Techcrunch has a ‘maybe’ story on Plaxo being for sale.
For the last year, all we hear from Plaxo is adoption of open standards. Advocacy of open standards even.
They have a practical and useful service, although there’s a lot of room for improvement. So I went on and trusted them with all my contact and calendar information, as with my feeds and other profile information. And encouraged people I know, people who trust me, to do the same.
I felt really outraged that a company that, in such a short period of time, could win your trust with saying and doing good things (OpenID, Microformats, conversation with the community, OpenSocial, etc.) and then could go on and produce such a scary trick. Good news is Plaxo has this post about their position on the Bill of Rights for Users of the Social Web.
So there’s hope that the people buying Plaxo will respect this. I’m still wary and with reason. Why would they put themselves for sale with my data as an asset? And like themselves say, they are a true exception on this matter. What’s happening with my data in all the social silos? I have accepted Terms that state that I’m actually offering it (Facebook is but an example). But really, shouldn’t we be raising our expectations?
We should. This year, 2008, will be the year where we seriously tackle open data. This I demand: that not only I own what’s rightfully mine, but also that I know what’s happening with my data inside your silo and what will happen to it if you sell your assets to someone else. By the end of the year, if I don’t have answers to these questions, you can keep whatever I gave you but you’ll hear of me no more. Because by the end of the year we’ll have some serious alternatives to what you’re offering. Customers will be Kings, period. Want my data? State your business!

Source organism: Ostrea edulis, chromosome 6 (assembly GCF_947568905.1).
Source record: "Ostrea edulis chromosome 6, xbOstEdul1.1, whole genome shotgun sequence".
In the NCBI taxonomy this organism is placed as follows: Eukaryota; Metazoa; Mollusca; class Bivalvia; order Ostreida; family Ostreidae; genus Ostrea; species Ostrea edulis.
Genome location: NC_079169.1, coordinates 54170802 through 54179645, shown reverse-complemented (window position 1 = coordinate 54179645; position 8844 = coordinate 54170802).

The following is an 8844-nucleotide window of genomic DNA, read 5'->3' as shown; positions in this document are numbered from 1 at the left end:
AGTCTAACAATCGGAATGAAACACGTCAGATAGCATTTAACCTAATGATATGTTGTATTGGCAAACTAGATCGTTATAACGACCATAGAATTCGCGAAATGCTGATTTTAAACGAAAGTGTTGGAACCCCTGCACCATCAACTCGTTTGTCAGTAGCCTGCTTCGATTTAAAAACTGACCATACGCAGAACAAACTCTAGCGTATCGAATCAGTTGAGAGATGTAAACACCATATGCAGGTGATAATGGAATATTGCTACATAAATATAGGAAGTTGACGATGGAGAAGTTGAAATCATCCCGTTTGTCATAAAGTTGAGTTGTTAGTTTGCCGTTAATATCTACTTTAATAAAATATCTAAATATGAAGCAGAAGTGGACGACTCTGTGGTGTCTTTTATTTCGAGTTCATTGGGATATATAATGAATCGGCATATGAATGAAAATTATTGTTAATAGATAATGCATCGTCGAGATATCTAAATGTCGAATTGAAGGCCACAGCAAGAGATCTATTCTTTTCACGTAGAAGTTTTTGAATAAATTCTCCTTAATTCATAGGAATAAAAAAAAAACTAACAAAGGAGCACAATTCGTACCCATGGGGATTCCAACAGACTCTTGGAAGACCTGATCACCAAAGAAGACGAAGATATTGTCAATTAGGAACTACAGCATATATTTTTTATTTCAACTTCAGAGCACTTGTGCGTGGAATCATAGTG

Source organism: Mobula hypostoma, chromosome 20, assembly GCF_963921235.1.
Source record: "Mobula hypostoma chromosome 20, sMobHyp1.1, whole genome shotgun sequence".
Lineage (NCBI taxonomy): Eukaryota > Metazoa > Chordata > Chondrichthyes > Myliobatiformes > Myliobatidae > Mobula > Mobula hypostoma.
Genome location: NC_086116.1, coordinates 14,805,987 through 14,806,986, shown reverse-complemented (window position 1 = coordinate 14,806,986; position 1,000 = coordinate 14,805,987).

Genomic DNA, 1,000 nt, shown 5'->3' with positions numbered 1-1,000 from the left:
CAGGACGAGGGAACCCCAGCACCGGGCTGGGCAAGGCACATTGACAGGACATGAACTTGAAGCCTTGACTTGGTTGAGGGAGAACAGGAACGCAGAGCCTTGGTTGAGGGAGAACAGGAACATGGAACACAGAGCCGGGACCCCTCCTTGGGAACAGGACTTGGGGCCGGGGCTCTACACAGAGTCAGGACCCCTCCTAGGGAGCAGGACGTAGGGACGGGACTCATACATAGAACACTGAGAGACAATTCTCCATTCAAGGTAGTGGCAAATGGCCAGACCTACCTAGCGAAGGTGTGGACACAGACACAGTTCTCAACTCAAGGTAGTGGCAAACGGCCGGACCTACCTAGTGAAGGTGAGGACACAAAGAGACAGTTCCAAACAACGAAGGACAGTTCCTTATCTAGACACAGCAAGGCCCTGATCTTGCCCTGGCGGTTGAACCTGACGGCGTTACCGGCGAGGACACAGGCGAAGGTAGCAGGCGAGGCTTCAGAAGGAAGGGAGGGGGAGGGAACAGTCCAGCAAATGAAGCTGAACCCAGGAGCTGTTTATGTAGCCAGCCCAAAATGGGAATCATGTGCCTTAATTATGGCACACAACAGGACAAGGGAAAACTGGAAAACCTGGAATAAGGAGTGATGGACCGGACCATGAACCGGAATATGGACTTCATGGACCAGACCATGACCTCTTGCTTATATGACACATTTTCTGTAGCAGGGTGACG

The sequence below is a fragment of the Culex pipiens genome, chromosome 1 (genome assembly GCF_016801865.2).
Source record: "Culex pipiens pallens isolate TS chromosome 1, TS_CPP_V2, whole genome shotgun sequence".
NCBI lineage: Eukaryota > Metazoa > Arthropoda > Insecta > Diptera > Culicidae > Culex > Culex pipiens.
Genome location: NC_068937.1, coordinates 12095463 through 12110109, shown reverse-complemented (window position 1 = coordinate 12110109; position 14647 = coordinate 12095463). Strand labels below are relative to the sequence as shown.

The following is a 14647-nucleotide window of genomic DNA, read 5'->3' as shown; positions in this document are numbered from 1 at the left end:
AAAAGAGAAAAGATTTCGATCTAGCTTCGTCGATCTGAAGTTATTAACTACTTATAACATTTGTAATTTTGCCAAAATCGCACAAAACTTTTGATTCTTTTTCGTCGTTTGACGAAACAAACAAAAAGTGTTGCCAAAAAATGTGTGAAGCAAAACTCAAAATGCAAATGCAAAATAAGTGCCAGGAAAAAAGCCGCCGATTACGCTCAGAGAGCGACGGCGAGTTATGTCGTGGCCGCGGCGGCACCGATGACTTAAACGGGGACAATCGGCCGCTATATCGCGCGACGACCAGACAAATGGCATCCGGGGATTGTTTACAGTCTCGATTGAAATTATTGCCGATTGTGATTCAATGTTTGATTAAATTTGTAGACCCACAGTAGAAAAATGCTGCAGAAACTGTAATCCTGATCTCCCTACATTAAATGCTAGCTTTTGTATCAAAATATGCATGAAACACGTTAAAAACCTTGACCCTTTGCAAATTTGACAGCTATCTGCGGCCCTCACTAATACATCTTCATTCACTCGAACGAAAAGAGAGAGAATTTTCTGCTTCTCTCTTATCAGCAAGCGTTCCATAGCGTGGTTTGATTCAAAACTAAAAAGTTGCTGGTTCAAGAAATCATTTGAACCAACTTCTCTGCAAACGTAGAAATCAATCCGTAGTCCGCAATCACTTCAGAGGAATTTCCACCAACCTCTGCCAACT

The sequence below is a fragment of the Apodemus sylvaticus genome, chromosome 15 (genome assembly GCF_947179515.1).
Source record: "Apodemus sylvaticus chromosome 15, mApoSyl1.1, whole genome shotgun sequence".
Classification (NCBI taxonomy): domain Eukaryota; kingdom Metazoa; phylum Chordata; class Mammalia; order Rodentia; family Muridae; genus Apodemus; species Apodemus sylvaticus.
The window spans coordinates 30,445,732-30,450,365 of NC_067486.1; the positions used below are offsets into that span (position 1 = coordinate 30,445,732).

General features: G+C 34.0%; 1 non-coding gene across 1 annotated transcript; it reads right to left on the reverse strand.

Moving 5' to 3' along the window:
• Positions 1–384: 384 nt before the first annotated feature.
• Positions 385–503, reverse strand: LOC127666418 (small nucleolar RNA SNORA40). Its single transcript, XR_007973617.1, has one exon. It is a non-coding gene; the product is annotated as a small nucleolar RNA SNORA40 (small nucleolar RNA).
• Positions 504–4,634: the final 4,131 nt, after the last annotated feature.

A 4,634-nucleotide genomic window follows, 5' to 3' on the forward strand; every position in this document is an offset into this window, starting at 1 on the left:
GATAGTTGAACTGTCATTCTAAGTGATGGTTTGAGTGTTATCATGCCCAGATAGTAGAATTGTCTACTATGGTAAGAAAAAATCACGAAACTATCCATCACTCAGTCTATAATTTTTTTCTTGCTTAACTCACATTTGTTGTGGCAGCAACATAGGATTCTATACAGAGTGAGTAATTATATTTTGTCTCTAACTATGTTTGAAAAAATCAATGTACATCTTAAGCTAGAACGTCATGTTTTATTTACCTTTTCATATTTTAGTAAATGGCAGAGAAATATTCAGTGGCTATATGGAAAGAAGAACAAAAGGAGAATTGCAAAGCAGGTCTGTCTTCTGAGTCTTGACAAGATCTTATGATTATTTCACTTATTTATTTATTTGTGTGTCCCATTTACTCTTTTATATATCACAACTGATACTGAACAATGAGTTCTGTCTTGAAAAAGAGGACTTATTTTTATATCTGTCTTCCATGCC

Happy new year.
Update: Robert Scoble was banned from Facebook and is joining the dataportability.org project. It seems that he was running a script, which is forbidden, aimed at sucking back all his social graph data. Facebook’s warning email is funny: delete that info that belongs to us or suffer.
Update #2: Scoble revealed what he was up to on Facebook: he was testing a new feature on Plaxo Pulse along with other bloggers and journalists (one of which he seems to suspect of alerting Facebook, which puts into perspective the automated email he received). Michael Arrington pretty much patronizes the whole story (although he did co-author the above mentioned Bill of Rights) and Scoble, reinstated in FB, answers back to criticism. The open data subject is hotter and more attention is given to dataportability.org. Moral: fight for your rights, helps to be the under the limelight? Interesting 2008 kickoff.
Update #3: Still don't know more about Plaxo being for sale. Their move with Facebook is certainly bold. The Techcrunch story followed by the editor's opinion are interesting facts. Waiting for statements on these, this all reinforces my opinion, here expressed.
Update #4, January 8th, 08: Facebook, Plaxo and Google join the dataportability.org effort